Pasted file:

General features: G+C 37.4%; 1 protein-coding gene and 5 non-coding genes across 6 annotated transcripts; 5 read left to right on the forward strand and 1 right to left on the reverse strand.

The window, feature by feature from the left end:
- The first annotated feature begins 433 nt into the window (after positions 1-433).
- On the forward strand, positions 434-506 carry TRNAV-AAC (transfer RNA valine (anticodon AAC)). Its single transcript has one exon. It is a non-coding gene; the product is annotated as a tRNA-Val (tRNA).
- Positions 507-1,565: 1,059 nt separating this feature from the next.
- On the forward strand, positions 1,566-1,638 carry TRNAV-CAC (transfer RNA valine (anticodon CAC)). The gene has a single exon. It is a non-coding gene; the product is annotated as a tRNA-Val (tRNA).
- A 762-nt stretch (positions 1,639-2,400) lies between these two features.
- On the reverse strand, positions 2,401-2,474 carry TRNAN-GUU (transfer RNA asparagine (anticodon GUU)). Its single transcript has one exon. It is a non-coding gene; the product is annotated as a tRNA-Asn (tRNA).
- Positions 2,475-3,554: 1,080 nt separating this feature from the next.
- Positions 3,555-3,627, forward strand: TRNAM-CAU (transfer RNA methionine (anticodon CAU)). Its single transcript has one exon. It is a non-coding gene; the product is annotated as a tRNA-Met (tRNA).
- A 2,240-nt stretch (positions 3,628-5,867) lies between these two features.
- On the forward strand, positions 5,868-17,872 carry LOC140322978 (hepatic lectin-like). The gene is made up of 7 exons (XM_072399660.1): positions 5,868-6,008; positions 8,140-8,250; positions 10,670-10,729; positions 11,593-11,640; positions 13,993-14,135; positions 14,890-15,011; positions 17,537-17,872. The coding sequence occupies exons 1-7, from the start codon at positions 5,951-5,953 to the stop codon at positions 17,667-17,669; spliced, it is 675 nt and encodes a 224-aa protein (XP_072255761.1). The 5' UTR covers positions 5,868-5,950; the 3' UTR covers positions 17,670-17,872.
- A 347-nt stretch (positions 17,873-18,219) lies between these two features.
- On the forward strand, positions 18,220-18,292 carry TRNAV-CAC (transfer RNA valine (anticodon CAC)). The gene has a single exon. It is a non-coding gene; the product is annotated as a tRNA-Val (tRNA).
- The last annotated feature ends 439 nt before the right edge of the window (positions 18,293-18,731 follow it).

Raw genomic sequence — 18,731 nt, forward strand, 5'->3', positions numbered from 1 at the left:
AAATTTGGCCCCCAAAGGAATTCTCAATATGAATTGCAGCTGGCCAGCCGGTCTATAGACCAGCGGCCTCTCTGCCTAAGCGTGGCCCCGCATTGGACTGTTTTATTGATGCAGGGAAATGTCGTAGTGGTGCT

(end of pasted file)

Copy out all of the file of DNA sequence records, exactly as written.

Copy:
General features: G+C 37.4%; 1 protein-coding gene and 5 non-coding genes across 6 annotated transcripts; 5 read left to right on the forward strand and 1 right to left on the reverse strand.

The window, feature by feature from the left end:
- The first annotated feature begins 433 nt into the window (after positions 1-433).
- On the forward strand, positions 434-506 carry TRNAV-AAC (transfer RNA valine (anticodon AAC)). Its single transcript has one exon. It is a non-coding gene; the product is annotated as a tRNA-Val (tRNA).
- Positions 507-1,565: 1,059 nt separating this feature from the next.
- On the forward strand, positions 1,566-1,638 carry TRNAV-CAC (transfer RNA valine (anticodon CAC)). The gene has a single exon. It is a non-coding gene; the product is annotated as a tRNA-Val (tRNA).
- A 762-nt stretch (positions 1,639-2,400) lies between these two features.
- On the reverse strand, positions 2,401-2,474 carry TRNAN-GUU (transfer RNA asparagine (anticodon GUU)). Its single transcript has one exon. It is a non-coding gene; the product is annotated as a tRNA-Asn (tRNA).
- Positions 2,475-3,554: 1,080 nt separating this feature from the next.
- Positions 3,555-3,627, forward strand: TRNAM-CAU (transfer RNA methionine (anticodon CAU)). Its single transcript has one exon. It is a non-coding gene; the product is annotated as a tRNA-Met (tRNA).
- A 2,240-nt stretch (positions 3,628-5,867) lies between these two features.
- On the forward strand, positions 5,868-17,872 carry LOC140322978 (hepatic lectin-like). The gene is made up of 7 exons (XM_072399660.1): positions 5,868-6,008; positions 8,140-8,250; positions 10,670-10,729; positions 11,593-11,640; positions 13,993-14,135; positions 14,890-15,011; positions 17,537-17,872. The coding sequence occupies exons 1-7, from the start codon at positions 5,951-5,953 to the stop codon at positions 17,667-17,669; spliced, it is 675 nt and encodes a 224-aa protein (XP_072255761.1). The 5' UTR covers positions 5,868-5,950; the 3' UTR covers positions 17,670-17,872.
- A 347-nt stretch (positions 17,873-18,219) lies between these two features.
- On the forward strand, positions 18,220-18,292 carry TRNAV-CAC (transfer RNA valine (anticodon CAC)). The gene has a single exon. It is a non-coding gene; the product is annotated as a tRNA-Val (tRNA).
- The last annotated feature ends 439 nt before the right edge of the window (positions 18,293-18,731 follow it).

Raw genomic sequence — 18,731 nt, forward strand, 5'->3', positions numbered from 1 at the left:
AAATTTGGCCCCCAAAGGAATTCTCAATATGAATTGCAGCTGGCCAGCCGGTCTATAGACCAGCGGCCTCTCTGCCTAAGCGTGGCCCCGCATTGGACTGTTTTATTGATGCAGGGAAATGTCGTAGTGGTGCT